Today, nonhuman apes are few in number and face dire extinction risks in the face of human-driven impacts like poaching, habitat loss, and climate change. In the Miocene epoch, between 23 to 5.3 million years ago, the world was much less grim for apes. During the majority of time, the Miocene apes were diversifying, inhabiting new environments, and evolving new adaptations. There are only eight ape genera alive today, including our own genus Homo, but as many as 50 genera of fossil ape have been identified in Africa, Europe, and Asia during the Miocene. Given the rarity with which animals are preserved as fossils, these species surely represent a fraction of the true diversity of apes during this time period. It was a veritable planet of the apes!
In the early Miocene, Africa was an island continent where a diverse cohort of ape-like species coexisted in the forests and woodlands of what is now Kenya and Uganda. These early apes were likely the predecessors of the common ancestor of living apes but had evolved only a few of the defining features seen in living apes.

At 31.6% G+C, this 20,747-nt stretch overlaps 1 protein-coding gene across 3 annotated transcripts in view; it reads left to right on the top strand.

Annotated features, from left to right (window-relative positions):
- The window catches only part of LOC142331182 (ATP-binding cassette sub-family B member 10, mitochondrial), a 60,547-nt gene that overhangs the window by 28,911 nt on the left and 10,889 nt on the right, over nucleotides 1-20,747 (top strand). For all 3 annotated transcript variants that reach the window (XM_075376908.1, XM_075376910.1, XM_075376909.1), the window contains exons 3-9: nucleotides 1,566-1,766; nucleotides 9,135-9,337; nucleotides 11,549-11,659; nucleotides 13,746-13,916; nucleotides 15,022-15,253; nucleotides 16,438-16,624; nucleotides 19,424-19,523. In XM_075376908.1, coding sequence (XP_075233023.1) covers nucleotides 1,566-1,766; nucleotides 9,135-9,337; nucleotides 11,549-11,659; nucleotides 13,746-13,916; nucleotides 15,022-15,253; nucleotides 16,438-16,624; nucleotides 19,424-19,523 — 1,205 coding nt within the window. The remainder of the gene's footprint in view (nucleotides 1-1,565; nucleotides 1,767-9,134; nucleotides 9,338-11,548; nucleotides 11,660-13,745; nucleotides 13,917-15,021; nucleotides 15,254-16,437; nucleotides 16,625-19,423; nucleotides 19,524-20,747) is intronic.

One of the best-known species, Ekembo, had a long and flexible back, narrow ribcage, and restricted joint mobility. These features suggest that this animal was an above-branch quadruped, moving through the trees by climbing cautiously on all fours on top of branches. Despite having a more monkey-like body plan, Ekembo’s lack of tail allows us to recognize it as an early ape. Another species from Kenya, Afropithecus, provides the earliest evidence that an ape-like life history, or pattern of slow growth and development, was present 17 million years ago. These early Miocene species show that the key features of living apes did not appear as a single unit, but evolved in a mosaic fashion, where individual traits appeared at different times within distinct lineages.